Wednesday, August 12, 2015

Richard Delgado's Age of Reptiles: Ancient Egyptians

I have been a fan of Richard Delgado's Age of Reptiles series for a little while now. If you are unfamiliar with the series it is a comic that focuses on recreating the prehistoric world. Delgado has looked at the Morrison and Clovery Formations in the past with his previous volumes but it has been several years. Now he takes aim at the paleoecosystems of North Africa in the Late Cretaceous.
The cover of Issue 1. Copyright Dark Horse Comics.
 The story follows, so far, the exploits of a lone Spinosaurus as it cruises around the mangroves and deltas of what is now Egypt. The first thing that jumped out at me is that the animals in Ancient Egyptians are far more accurate than in some of his earlier works. For example:
What is happening here? Anatomy? Physiology? MAKE THEM FIGHT! Copyright Dark Horse Comics.
While the artwork has always been pleasant to downright gorgeous in previous installments of Age of Reptiles, I find the accuracy and beauty of this latest outing is commendable. I will state that I am not someone who works on Cretaceous vertebrates from North Africa, but looking at the animals and scenes presented in the first two issues of Ancient Egyptians I don't see anything that immediately jumps out at me as being horrendously wrong either paleontologically or behaviorally. I am impressed at the care that Delgado has put into portraying his animals and scenes.
Scene from Ancient Egyptians, copyright Dark Horse Comics. Holy cow, look at the difference between the earlier work and now! Blood, poop, backgrounds!
Ancient Egyptians does suffer one setback. This series doesn't fully take into account how recent work has changed our understanding of what Spinosaurus looked like. The sail is shown as one uninterrupted convex bulge. The forelimbs are long but the hind feet show three functional digits and no webbing. Both of these are contra Ibrahim et al. (2014). To his credit(?), Spinosaurus is shown on all fours multiple times...but that may not be reasonable considering it is a theropod. And Delgado does like to pronate his theropod hands.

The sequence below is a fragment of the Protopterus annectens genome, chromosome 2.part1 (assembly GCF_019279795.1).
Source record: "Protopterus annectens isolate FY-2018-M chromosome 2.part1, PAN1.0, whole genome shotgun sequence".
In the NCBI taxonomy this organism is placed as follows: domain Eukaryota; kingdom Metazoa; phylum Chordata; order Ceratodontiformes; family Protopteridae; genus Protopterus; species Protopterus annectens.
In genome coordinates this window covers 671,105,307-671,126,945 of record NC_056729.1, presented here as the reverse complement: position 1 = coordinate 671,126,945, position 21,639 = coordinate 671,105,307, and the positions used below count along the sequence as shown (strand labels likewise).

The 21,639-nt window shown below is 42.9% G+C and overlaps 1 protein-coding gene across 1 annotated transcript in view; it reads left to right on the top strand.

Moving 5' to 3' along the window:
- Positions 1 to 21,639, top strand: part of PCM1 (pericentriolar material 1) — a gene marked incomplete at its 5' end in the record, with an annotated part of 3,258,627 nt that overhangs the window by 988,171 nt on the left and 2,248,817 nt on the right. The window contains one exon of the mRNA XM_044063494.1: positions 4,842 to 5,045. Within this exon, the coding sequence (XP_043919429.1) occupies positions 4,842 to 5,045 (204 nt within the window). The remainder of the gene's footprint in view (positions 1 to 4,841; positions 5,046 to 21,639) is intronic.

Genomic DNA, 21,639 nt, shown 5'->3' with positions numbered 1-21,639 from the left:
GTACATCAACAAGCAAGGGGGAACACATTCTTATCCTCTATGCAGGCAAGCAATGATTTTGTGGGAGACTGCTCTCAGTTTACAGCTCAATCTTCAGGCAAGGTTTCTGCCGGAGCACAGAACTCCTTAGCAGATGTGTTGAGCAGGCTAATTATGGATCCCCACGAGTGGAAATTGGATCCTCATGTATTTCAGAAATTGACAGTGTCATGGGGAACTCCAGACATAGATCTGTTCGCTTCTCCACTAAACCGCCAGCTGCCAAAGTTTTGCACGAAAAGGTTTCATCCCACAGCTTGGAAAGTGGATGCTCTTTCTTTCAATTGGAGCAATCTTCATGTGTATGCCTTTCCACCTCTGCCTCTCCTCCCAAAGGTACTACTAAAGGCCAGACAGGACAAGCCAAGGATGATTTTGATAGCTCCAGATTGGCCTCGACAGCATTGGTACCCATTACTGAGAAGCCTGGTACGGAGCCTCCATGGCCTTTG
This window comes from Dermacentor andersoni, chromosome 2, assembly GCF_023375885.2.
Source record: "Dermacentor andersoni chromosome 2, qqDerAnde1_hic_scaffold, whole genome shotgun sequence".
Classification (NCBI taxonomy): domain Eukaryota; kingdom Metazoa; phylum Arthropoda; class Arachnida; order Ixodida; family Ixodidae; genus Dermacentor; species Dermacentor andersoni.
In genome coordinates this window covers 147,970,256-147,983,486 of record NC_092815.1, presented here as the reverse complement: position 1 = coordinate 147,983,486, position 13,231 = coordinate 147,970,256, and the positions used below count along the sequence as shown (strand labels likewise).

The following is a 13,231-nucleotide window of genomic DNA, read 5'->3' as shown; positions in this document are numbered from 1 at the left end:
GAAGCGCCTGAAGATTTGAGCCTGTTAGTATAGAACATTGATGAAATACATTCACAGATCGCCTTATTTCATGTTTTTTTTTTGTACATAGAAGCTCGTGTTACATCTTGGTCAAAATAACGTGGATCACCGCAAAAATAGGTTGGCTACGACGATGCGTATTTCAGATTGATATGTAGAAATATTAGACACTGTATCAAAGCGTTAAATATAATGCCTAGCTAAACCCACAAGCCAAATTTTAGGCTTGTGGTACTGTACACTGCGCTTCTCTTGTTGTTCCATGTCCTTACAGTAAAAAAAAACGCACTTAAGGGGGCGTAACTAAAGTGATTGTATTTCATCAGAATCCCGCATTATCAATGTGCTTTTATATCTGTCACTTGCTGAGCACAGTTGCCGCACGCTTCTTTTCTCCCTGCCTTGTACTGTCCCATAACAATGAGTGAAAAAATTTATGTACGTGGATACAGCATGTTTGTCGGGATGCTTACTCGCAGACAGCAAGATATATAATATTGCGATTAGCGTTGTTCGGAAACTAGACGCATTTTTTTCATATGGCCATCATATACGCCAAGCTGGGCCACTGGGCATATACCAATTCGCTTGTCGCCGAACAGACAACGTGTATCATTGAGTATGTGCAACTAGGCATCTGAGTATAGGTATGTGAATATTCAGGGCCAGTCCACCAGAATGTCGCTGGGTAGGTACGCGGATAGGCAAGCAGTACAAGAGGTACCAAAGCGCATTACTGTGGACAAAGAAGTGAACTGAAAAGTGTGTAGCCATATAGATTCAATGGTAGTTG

The cover of Issue 2. Copyright Dark Horse Comics. The two back animals show pronated hands.
 Regardless, Delgado does a great job of making Spinosaurus seem alive and an actual animal, not like a monstrous killing machine (I'm looking at you Jurassic Park III). His Spinosaurus seems real. It poops. It fights. It sleeps. It fails at hunting. It hides. It tries to mate. It has the wounds to prove it.

The scarred protagonist Spinosaurus. Copyright Dark Horse Comics.
It isn't just the main character that seems real. Herbivores are violent and protective - not dumb domestic cows with scales. Mating and rearing rituals are brutal but also in line with what we know about modern animals. It may be hard to look at some of the illustrations later in Issue 2 but on the other side they are in line with what we know about how some modern adult males act in the presence of unrelated juveniles.

Issue 3 just came out at the end of last week and Issue 4 comes out in September. I am looking forward to picking them up and finishing the tale which Delgado likens to Samurai and Western classic films. The absence of narrative text might put some off but for myself I find it adds to the immersion. Where will the lone Spinosaurus find himself at the end of his journey?
The cover of Issue 3. Copyright Dark Horse Comics.
Delgado, Richard. "Age of Reptiles: Ancient Egyptians" Dark Horse Comics. (2015).

Ibrahim, Nizar, Paul C. Sereno, Cristiano Dal Sasso, Simone Maganuco, Matteo Fabbri, David M. Martill, Samir Zouhri, Nathan Myhrvold, and Dawid A. Iurino. "Semiaquatic adaptations in a giant predatory dinosaur." Science 345, no. 6204 (2014): 1613-1616.

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